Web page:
5. The controller passes this information into a view that is going to be sent to the customer,
  6. The view is then sent as a web page to the customer’s browser displaying the Profile ViewModel information the way we have programmed it to.

Note we haven’t even introduced partial views yet, but they work the same way as a view, they are just loaded inside another view before the main view is sent to the customer.

So that’s a very short summary of HOW separation of concerns can work. It can be done other ways, but as you can see, each section of your program is somewhat separated to do its job. Within each of those sections, you’ll see the same thing, where each section is broken down into smaller pieces to do sections of work needed to accomplish each step. We could delve into that but it’s not needed to understand the concept we are trying to learn here.

The big question is WHY do we need to do this.

There are a lot of reasons for doing things this way, but here are a few key ones:

Keeping jobs separate keeps code more organized.

It is easier for someone coming in to work on the code behind you to support/maintain your work. When a piece of your code clearly has only one job, it’s much easier to understand.

It is easier to make changes when you keep things separated. If I need to change the way names are formatted, I can change that in the business logic controller, without having to change the database layer, or the data in the database, or the view. If my table name changes, I can just update the data layer in one spot, even if that data is used by 15 different views.

It limits how much work you have to do. Think about if you want to change how the data is displayed, maybe just a font or a color. all you have to change is the View. If you just want to change the way the data is formatted all you do is update the controller and you don’t have to worry about changing how the information is stored in the database.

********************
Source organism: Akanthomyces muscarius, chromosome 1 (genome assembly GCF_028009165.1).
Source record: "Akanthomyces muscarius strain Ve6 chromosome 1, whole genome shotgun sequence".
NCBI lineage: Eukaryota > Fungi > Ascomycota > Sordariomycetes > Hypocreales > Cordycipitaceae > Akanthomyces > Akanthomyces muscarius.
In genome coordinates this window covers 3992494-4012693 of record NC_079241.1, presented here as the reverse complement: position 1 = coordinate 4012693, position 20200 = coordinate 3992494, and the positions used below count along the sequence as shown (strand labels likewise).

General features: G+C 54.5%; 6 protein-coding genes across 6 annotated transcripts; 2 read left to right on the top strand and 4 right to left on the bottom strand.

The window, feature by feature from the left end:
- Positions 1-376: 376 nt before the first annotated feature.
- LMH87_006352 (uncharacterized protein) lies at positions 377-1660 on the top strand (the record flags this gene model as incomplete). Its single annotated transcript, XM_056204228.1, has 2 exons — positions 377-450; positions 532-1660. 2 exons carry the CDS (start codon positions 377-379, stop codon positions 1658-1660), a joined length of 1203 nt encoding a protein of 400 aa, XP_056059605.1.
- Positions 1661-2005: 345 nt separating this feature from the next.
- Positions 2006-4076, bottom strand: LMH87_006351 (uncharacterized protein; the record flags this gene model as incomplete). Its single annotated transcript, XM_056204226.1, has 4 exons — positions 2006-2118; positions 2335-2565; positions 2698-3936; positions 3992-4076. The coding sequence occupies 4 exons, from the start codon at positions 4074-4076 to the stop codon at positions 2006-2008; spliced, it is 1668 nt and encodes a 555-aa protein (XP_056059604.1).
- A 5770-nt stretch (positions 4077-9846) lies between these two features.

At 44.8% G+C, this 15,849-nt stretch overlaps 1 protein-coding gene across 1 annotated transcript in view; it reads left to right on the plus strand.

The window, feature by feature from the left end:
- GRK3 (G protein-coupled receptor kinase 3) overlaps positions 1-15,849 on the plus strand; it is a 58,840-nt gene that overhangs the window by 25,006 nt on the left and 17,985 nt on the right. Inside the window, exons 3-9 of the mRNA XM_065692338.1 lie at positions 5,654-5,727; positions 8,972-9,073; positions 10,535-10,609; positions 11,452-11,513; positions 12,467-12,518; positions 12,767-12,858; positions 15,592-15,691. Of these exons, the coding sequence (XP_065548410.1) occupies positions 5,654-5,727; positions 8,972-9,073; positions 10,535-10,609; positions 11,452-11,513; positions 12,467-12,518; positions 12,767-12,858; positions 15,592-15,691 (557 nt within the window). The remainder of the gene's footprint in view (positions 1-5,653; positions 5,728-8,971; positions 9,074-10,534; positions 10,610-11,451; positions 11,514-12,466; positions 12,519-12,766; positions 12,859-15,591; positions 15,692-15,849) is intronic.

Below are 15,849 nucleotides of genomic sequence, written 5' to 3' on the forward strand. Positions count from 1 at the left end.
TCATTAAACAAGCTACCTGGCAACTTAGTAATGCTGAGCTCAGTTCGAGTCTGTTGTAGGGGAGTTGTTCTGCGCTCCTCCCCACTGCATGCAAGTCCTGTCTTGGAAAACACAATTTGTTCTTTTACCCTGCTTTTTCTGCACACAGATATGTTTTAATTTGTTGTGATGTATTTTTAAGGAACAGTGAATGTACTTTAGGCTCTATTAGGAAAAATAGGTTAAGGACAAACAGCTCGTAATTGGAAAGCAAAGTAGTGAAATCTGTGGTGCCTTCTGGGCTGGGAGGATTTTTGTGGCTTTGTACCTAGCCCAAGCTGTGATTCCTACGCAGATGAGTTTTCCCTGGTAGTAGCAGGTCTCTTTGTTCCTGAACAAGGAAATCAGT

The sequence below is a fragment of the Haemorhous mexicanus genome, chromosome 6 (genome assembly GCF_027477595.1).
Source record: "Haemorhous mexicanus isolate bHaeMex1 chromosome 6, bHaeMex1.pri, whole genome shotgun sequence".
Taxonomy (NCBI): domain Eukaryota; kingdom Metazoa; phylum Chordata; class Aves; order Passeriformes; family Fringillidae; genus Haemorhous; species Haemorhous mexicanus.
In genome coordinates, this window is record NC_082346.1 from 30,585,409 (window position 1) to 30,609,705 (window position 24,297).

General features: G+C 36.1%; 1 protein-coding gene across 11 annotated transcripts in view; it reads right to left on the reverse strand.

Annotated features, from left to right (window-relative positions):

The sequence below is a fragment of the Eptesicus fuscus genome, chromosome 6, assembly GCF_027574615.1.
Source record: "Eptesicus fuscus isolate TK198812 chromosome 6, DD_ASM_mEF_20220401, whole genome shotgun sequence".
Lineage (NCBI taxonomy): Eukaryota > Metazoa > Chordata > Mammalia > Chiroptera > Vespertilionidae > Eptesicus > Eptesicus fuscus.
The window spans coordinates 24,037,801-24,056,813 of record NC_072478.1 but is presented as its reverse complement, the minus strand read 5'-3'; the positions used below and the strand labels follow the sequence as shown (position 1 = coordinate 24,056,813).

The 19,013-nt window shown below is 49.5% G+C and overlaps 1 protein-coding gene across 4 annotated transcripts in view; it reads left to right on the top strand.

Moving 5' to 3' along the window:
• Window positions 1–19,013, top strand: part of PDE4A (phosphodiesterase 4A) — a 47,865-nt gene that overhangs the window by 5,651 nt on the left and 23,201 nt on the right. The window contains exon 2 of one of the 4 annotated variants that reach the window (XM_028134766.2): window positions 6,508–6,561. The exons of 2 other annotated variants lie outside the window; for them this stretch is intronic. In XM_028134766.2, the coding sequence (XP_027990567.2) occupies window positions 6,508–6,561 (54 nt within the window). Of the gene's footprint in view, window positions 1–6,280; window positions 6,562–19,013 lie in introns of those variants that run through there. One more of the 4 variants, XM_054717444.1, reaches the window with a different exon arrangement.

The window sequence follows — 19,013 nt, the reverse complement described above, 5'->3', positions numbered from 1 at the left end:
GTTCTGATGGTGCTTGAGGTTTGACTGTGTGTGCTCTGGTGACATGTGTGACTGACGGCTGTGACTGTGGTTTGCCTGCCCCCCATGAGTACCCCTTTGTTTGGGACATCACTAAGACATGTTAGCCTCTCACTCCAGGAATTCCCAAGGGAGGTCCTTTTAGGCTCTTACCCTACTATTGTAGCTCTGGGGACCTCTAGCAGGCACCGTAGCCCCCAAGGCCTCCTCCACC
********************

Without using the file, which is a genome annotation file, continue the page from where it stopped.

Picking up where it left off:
The Code is more reusable. If I just want to have two different views to display the data I just have to update the controller a little and then add the view. If I want to do a totally different view with the data formatted and displayed differently I can still use the same data layer and possibly some of the existing controller. You can see how this would save a lot of time.

What did the intern do?

The Intern made an effort at this, but he didn’t go far enough which is a common mistake. The views were specific to their role which was great, however, the controllers only did a minimal amount of work in terms of processing the data and formatting. Unfortunately, our intern decided to put most of the formatting of data and business logic inside the data layer. So the data is manipulated in the same way it was requested. If I want to fix a bug in data formatting it usually involves having to make quite a few changes in the data layer and the controller to get them working. This has caused bugs that could be fixed in hours to take over a day in some situations. Eventually, I will have to rewrite the data layer and move all that logic to the controllers but I haven’t been able to budget the time yet.

Hopefully, you can see why this is so important and how much time you can save by keeping your responsibilities and concerns separate in a program. There are a lot of great guides out there on this so if you are taking on new work please look at how to best do this with whatever technology you are using, your future self will thank you.